22 Aug 2014
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Gun Owners Swap Weapons for Groceries at Buyback [Video]

At least 1,600 firearms are surrendered at two locations, and may exceed the amount collected at a previous event last May.

Gun owners waited over an hour in their cars Wednesday to exchange firearms for gift cards as part of a city-sponsored buyback program that set up collection locations in Van Nuys and Exposition Park.

At the Van Nuys Masonic Lodge and the Los Angeles Memorial Sports Arena's Parking Lot 6, the lines of cars snaked for blocks, moving slowly to get to the drive-thru, drop-off lanes that police had set up.

The locations opened at 9 a.m. and by the time they closed at 4 p.m. about 1,600 weapons had been counted, said Los Angeles Police Department Cmdr. Andy Smith. That number was expected to grow, he said, with the final tally to be announced at a news conference Thursday morning.

Last May, the program netted 1,673 firearms, a four-year low.

Buybacks have been held in May since 2009, but on Dec. 17, Mayor Villaraigosa moved up the event in response to the shootings three days earlier in Newtown, CT, that left 20 children and seven adults dead, along with the gunman.

The shorter planning window for Wednesday's event provided the city with only enough time to set up the two drop-off sites, rather than the usual six.

As part of the buyback program, $100 Ralphs grocery store gift cards were given to people turning in handguns, rifles and shotguns; and $200 gift cards went to those dropping off automatic weapons.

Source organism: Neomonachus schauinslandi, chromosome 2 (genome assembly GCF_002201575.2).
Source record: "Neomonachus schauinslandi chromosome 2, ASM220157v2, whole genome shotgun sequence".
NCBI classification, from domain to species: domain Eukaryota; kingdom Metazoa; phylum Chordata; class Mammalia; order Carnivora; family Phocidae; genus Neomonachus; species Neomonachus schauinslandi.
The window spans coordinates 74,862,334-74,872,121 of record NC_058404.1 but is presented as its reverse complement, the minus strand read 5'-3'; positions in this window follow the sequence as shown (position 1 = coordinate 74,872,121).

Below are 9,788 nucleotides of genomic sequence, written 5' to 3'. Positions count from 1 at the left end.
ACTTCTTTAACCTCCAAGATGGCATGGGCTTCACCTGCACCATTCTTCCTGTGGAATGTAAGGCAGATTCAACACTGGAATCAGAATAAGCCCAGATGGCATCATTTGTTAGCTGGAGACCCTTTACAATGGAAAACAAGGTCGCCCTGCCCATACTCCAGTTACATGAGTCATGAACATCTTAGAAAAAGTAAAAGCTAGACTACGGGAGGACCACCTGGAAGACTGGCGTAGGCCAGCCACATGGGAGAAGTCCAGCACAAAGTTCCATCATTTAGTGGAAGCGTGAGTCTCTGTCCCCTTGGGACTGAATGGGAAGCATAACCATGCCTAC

Ralphs and a local nonprofit footed the bill for $130,000 worth of gift cards, Smith said.

The buyback program was originally developed as a way to combat gang-related violence, but the mayor cited additional reasons for giving people a safe option for getting rid of their guns.

"We know the statistics, how that you're more likely to have your gun used accidentally or stolen than you are using it to protect yourself against an intruder," Villaraigosa told reporters during a news conference at the Sports Arena location.

Linda Doran of Northridge, who was waiting in her car at the Van Nuys Masonic Lodge, said she was turning in a Smith & Wesson handgun she bought years ago for self-defense. She said she initially had planned to sell the gun, but felt more at ease in handing it off to police.

"I'm concerned that it may fall into the wrong hands," Doran said.

Just a few feet away from her car, Bruce Boyer protested the buyback and urged those waiting in line to sell their guns instead of exchanging them for the gift cards.

Boyer, who said he has protested at previous buybacks, claimed that most of the surrendered guns are broken and that gun owners are still hanging on to their best firearms.

"They were told it'll cost you 250 bucks to fix a $50 gun," he said.

A 2004 study by the National Academy of Sciences stated that gun buybacks were ineffective because the firearms that were turned in were the least likely to have been used in crimes.

But in his remarks at the Sports Arena Villaraigosa defended the program, saying that more than 8,000 guns have been surrendered since 2009. LAPD Chief Charlie Beck added that gun-related crimes have dropped by one-third in the last three years.

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